Numerical cognition in general and mental arithmetic in particular are important multi-dimensional competences for which neuroimaging studies suggest various brain regions to be involved (see Arsalidou and Taylor, 2011 for a meta-analysis on brain activation in mental arithmetic). As such, there is increasing interest in specifying the neurocognitive basis of numerical cognition. However, from neuroimaging studies alone it cannot be derived which brain structures are functionally relevant for numerical cognition because structures necessary for numerical cognition can hardly be separated from those that are just co-activated. One possible approach to investigate the functional relevance of specific cortex areas for cognitive processes in general and numerical cognition in particular is to externally manipulate the activation of these areas by applying transcranial electrical stimulation (tES) and then evaluate possible changes in behavior. The underlying idea is to modulate (i.e., either facilitate or impair) numerical processing by activating or inhibiting certain cognitive processes subserved by the respective stimulated areas. Typically, it is of specific interest whether or not numerical cognition can be improved by tES applied to brain areas assumed to be critically involved. In the present study, we describe the results of an experiment which followed-up studies by Klein et al. (2009, 2013), and Artemenko et al. (2015) systematically investigating the neural correlates of mental addition by using functional magnetic resonance imaging (fMRI) and tES, respectively. In the following, we will first introduce tES and recent evidence from its effects on numerical cognition, before we outline the specifics of the present study.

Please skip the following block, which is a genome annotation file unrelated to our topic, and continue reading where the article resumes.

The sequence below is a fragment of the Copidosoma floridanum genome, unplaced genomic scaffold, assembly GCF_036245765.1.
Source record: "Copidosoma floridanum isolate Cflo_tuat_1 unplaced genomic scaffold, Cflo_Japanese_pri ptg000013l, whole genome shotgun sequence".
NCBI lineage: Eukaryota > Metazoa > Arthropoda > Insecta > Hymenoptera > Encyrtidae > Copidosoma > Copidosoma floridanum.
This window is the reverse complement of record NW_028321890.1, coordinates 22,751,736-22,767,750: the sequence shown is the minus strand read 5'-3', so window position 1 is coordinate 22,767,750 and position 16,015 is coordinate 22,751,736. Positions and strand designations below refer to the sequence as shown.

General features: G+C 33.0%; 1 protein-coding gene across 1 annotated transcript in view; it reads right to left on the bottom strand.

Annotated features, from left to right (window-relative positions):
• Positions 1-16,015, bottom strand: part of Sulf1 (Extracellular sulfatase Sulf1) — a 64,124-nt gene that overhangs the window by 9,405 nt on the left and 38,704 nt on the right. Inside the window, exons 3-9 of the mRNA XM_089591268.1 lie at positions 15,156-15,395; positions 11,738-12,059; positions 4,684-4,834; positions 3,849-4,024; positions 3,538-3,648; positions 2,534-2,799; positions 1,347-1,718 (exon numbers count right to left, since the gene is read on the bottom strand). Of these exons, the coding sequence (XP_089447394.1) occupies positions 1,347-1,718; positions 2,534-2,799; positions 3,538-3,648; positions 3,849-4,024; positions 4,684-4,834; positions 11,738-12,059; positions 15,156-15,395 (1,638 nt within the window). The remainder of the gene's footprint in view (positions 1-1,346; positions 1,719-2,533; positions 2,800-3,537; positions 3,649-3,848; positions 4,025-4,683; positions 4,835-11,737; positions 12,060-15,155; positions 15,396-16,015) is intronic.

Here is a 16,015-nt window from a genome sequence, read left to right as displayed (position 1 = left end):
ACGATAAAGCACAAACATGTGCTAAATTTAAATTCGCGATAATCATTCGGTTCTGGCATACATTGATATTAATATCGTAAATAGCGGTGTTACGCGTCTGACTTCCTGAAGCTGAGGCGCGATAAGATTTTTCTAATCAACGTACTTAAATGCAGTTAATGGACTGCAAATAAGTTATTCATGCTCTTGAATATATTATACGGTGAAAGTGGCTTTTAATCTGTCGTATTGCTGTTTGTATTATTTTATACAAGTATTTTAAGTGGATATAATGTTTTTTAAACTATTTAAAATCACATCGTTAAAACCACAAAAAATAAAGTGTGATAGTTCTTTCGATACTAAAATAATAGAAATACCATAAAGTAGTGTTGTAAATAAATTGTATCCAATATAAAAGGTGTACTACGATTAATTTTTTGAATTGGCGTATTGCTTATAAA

Transcranial Electric Stimulation